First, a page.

FIG. 2a shows the signal output wave form of the current and voltage in one cycle of the power being supplied to the superconducting coil. This wave form is the output signal from the RMS-to-DC convertor 26 and current amplifier 32. This shows that during the charge phase time to to time t1, the voltage V is constant while the current I increases linearly from zero to some point at time t1 where it remains constant from time t1 to time t2, the quiescent or DC operation of the magnet/coil. At time t1, the voltage V drops to a value below the current value and levels off at this lower value during the entire quiescent time and slightly beyond. At time t2 through time t3, the discharge cycle, the voltage V drops to an extreme negative value and then gradually increases exponentially to a zero value at time t3. The current I during this time drops from its constant value exponentially to the zero value. Since the current and voltage during this latter time changes exponentially, the signal output is processed logarithmically to obtain meaningful information. Thus, the need for the two switches 36 and 44 in FIG. 1 to bypass certain components and provide unit time periods will become apparent.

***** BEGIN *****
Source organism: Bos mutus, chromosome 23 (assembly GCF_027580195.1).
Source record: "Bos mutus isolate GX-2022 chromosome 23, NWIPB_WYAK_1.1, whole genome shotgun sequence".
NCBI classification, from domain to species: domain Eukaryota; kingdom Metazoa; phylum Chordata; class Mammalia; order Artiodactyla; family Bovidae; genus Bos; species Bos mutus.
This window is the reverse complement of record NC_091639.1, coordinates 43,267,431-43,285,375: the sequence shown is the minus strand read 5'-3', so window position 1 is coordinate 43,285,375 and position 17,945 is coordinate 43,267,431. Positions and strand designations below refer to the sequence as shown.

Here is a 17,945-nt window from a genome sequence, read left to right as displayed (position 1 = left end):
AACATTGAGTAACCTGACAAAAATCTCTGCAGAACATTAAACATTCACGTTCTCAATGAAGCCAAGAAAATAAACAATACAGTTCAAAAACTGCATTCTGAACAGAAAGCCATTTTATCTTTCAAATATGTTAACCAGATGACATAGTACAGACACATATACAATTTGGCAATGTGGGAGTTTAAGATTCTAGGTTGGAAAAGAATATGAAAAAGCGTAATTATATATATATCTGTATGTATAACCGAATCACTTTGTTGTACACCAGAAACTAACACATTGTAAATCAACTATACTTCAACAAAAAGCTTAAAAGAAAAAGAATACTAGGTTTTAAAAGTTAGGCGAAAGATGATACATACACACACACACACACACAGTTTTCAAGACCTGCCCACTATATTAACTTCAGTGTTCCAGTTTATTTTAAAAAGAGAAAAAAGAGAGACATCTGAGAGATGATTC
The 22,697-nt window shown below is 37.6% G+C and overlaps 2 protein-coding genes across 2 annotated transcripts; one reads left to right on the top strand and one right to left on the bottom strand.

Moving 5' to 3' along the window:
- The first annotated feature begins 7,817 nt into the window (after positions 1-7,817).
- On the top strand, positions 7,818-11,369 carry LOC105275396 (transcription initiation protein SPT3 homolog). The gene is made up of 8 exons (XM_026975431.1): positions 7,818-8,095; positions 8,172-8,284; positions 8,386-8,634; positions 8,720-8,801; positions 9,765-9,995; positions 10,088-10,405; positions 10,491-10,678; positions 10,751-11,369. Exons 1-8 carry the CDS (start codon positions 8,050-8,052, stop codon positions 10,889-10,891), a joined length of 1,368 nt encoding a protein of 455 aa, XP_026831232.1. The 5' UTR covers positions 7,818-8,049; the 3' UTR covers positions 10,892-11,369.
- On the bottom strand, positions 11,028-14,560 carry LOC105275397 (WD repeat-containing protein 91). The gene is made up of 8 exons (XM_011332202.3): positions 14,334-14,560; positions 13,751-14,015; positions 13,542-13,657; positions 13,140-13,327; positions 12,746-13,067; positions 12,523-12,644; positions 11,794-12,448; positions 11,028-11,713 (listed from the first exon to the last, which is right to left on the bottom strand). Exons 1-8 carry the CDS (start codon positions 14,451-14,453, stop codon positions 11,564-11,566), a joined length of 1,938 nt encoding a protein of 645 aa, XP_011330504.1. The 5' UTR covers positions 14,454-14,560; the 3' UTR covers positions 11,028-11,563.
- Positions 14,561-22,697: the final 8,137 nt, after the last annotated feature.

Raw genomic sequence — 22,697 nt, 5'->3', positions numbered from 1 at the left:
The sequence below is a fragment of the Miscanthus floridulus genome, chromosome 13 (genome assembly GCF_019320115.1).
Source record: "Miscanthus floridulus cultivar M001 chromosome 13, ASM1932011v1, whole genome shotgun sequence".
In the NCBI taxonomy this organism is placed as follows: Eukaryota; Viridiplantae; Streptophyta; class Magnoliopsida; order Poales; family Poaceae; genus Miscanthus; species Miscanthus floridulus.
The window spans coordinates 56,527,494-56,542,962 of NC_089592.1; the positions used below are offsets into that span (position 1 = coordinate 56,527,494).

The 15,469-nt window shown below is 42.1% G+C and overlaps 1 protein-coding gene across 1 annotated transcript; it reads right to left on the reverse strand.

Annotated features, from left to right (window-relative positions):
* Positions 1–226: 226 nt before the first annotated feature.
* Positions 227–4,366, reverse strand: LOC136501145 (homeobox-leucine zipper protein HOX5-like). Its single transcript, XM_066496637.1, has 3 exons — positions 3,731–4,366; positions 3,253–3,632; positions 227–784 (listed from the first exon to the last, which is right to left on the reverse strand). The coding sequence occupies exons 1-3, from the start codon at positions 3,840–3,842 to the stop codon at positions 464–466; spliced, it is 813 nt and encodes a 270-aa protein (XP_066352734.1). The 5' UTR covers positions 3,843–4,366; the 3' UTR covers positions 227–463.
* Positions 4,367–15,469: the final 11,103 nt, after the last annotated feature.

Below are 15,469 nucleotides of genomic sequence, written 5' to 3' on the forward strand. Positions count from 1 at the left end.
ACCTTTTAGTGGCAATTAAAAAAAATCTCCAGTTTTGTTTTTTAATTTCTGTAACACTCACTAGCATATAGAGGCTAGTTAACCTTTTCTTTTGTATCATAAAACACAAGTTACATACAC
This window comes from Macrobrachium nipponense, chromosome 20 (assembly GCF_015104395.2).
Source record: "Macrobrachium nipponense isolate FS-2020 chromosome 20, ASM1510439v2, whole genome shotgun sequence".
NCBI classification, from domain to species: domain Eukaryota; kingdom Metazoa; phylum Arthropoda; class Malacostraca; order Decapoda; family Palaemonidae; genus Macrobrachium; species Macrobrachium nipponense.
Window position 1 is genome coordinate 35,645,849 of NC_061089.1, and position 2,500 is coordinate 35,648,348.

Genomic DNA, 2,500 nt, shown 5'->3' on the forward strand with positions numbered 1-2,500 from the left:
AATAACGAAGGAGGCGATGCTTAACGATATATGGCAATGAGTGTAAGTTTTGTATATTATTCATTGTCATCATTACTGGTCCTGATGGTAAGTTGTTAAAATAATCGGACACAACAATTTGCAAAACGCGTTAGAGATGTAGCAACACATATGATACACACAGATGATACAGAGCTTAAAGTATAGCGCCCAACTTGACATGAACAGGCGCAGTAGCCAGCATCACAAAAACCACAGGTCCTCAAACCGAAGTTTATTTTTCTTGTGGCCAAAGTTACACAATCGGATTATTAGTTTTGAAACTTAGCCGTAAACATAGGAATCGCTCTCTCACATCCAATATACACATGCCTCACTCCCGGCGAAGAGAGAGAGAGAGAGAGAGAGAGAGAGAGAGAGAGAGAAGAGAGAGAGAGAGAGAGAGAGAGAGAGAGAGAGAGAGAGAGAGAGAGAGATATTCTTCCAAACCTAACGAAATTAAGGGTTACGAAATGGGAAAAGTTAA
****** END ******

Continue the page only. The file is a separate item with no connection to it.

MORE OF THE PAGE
From a review of FIG. 2a, it can be seen that the voltage V as a function of time remains substantially constant during time to to t1, while the current I increases from zero to a certain value but also in a linear fashion. Therefore, the multiplication of those two values V and I may be represented by a single straight line as shown in FIG. 2b increasing linearly from time to to time t1.
This multiplication is, of course, accomplished in the multiplier 28 and the wave form shown in FIG. 2b is taken at the output of this multiplier.
During this time to to t1, the output of the multiplier is sampled as represented by the vertical lines in FIG. 2b identified as t.sub.α to t.sub.β and integrated in the integrator 38 (switch 36 being closed at this time to bypass the logarithmic amplifier 34) to define two integration periods delta 1 and delta 2. The time periods represented by delta 1 and delta 2 must be equal and the integrated values of the sampled energy must be equal for a no quench alarm output. As is apparent in a review of FIG. 2b, the energy value delta 1 is equal to the integration of the product of voltage and current with respect to time between two samples taken at t.sub.α and t.sub.β minus the integration of the product of the voltage and current with respect to time between time intervals t.sub.θ and t.sub.γ, while the second energy sample delta 2 equals the integration of the product of voltage and current with respect to time between the latter two sampling points t.sub.θ and t.sub.γ minus the integration of the product of voltage and current with respect to time between two later sample points te and t.sub.φ.